H.R.Rep. No. 595, 95th Cong., 1st Sess. 343 (1977), reprinted in 1978 U.S.Code Cong. & Ad.News 5963, 6299.
As noted, 29 C.F.R. § 1910.1029(g)(3) incorporates 29 C.F.R. § 1910.134 (1990), which includes a discussion of atmospheric testing:
(e) Use of respirators.
(5) For the safe use of any respirator, it is essential that the user be properly instructed in its selection, use, and maintenance. Both supervisors and workers shall be so instructed by competent persons. Training shall provide the men an opportunity to handle the respirator, have it fitted properly, test its face-piece-to-face seal, wear it in normal air for a long familiarity period, and finally, to wear it in a test atmosphere.
C.F.R. § 1910.134(e)(5)
29 C.F.R. § 1910.1029(g) (1990) provides in pertinent part:
(4) Respirator usage. (i) The employer shall assure that the respirator issued to the employee exhibits minimum facepiece leakage and the respirator is fitted properly.
CF & I operated a steel plant near Pueblo, Colorado. As part of its steelmaking operation, the company produced coke, a coal derivative, to fuel its blast furnaces. Coke production creates carcinogenic vapors which are dangerous to workers' health. Acting pursuant to the Act, the Secretary promulgated regulations setting the maximum allowable emissions for coke ovens and mandating respirators whenever that level could be exceeded. See generally 29 C.F.R. § 1910.1029 (1990). CF & I was required either to abate the hazard by effective engineering controls or to provide respirators to its employees. See Dole, 891 F.2d at 1499; Brock v. City Oil Well Serv. Co., 795 F.2d 507, 510 (5th Cir.1986)
As part of its training program concerning respirator usage, CF & I showed its employees a training film and conducted a positive/negative pressure check. CF & I also conducted what it considered to be optional atmospheric testing, using a "banana oil" test. See Dole, 891 F.2d at 1496; CF & I, 12 OSHC at 2076-77. Twenty-eight employees detected the odor of banana oil, "which gave [CF & I] every reason to believe the respirators provided to such employees did not fit properly." ALJ Decision at 24, reprinted in Petitioner's Brief at A. 65. CF & I allowed the employees to return to the work environment with the same respirators. Thus, the employees were exposed to coke oven emissions which in all likelihood exceeded the regulatory standard. CF & I was later cited by the Secretary for failing to equip the twenty-eight employees with properly fitting respirators. The asserted basis for the citation was noncompliance with 29 C.F.R. § 1910.1029(g)(3). The compliance officer acknowledged the applicability of § 1919.1029(g)(4)(i), however, the citation was not amended. See CF & I, 12 OSHC at 2078 n. 13, 2079 n. 15. See generally R.A. Pohl Constr. Co. v. Marshall, 640 F.2d 266, 267-68 (10th Cir.1981) (discussing amendment); Southern Colo. Prestress Co. v. OSHRC, 586 F.2d 1342, 1346-48 (10th Cir.1978) (same).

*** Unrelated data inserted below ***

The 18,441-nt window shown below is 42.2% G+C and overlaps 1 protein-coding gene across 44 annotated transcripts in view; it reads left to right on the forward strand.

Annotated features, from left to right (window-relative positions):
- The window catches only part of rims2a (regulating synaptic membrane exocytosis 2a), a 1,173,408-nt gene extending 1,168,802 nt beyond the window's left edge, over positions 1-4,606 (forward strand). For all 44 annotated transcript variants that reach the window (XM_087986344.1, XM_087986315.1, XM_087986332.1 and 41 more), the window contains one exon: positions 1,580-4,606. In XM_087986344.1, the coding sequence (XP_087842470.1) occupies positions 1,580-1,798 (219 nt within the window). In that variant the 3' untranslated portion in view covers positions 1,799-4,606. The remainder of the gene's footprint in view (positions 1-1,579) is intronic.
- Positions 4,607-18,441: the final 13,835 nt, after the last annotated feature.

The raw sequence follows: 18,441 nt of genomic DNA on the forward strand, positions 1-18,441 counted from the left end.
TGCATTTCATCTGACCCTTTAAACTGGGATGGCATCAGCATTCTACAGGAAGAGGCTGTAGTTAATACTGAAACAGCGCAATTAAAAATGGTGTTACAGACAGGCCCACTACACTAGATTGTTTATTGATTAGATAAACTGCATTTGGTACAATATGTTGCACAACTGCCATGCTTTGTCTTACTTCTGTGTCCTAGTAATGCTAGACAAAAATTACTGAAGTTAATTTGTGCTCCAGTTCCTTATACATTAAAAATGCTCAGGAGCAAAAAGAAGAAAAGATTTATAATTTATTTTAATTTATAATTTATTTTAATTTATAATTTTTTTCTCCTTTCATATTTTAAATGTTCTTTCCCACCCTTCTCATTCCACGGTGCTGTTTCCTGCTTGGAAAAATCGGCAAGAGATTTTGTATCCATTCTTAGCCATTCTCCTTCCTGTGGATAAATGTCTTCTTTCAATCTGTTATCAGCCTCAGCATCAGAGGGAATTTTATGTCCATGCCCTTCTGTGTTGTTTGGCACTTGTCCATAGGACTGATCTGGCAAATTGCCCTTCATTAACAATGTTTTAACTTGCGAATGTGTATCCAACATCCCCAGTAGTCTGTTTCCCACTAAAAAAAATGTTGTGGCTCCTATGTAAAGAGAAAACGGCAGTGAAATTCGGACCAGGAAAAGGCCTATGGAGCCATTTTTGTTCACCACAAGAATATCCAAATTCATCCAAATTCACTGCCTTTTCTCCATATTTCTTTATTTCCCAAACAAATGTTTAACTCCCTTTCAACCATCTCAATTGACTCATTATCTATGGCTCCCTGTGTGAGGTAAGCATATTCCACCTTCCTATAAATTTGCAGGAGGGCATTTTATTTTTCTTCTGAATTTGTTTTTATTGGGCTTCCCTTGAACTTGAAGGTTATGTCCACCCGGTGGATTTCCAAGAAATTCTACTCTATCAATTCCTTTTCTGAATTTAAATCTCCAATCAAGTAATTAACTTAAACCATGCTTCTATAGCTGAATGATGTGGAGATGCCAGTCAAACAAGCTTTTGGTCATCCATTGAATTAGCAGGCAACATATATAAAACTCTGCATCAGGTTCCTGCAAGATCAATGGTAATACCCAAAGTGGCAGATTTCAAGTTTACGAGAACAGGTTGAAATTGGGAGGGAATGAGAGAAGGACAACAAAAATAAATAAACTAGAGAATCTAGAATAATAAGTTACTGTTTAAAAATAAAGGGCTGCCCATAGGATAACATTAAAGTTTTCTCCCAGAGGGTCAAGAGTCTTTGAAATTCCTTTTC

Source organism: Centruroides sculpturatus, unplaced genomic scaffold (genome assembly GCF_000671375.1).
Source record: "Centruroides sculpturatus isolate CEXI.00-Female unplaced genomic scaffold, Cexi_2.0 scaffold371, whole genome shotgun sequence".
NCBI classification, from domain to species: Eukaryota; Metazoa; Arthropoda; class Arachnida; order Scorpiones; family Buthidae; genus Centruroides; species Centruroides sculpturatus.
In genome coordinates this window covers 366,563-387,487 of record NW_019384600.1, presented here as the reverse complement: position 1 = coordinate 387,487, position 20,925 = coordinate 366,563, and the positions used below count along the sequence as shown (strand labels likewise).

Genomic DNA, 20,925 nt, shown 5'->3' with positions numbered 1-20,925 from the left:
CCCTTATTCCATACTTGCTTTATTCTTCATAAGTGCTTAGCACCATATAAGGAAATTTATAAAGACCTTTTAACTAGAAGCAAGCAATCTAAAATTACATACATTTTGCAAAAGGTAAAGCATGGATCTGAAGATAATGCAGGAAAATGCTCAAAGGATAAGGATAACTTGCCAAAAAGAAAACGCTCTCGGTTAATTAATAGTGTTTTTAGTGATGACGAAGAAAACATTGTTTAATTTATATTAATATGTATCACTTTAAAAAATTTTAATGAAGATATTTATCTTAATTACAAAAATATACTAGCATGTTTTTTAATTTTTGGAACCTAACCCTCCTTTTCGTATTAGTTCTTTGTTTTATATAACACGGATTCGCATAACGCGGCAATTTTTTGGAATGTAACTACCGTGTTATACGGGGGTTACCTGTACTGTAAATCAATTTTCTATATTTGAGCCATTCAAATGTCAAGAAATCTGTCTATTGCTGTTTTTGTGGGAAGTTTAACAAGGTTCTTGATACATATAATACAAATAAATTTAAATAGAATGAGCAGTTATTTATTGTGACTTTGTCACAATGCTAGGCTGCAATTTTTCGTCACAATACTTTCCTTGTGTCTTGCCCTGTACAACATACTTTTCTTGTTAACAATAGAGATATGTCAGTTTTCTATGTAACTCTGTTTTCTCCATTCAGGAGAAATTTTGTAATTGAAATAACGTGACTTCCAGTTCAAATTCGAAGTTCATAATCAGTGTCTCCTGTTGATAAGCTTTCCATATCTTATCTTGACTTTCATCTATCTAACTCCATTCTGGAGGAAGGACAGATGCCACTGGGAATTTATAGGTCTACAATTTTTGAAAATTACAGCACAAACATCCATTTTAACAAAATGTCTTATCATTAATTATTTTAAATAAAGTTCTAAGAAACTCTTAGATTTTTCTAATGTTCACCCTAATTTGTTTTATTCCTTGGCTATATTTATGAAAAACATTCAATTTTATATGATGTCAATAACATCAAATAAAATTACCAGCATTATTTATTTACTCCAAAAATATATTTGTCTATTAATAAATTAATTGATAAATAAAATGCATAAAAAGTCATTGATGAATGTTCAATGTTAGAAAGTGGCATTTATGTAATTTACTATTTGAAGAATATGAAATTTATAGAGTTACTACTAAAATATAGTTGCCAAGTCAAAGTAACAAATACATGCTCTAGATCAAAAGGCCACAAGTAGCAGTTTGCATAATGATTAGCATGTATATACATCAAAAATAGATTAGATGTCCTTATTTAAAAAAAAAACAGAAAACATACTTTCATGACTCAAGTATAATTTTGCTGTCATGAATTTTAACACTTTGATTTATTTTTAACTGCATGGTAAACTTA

Section 1910.134 was promulgated at the inception of the Act as a national consensus standard, 29 U.S.C. § 655(a), and is derived from American National Standards Institute (ANSI) standard Z88.2-1969. The ANSI standard, entitled "Practices for Respiratory Protection," was adopted in 1971 and is the source of paragraphs (a)-(f) of § 1910.134. See 36 Fed.Reg. 10,466 (May 29, 1971). See generally, CF & I, 12 OSHC at 2078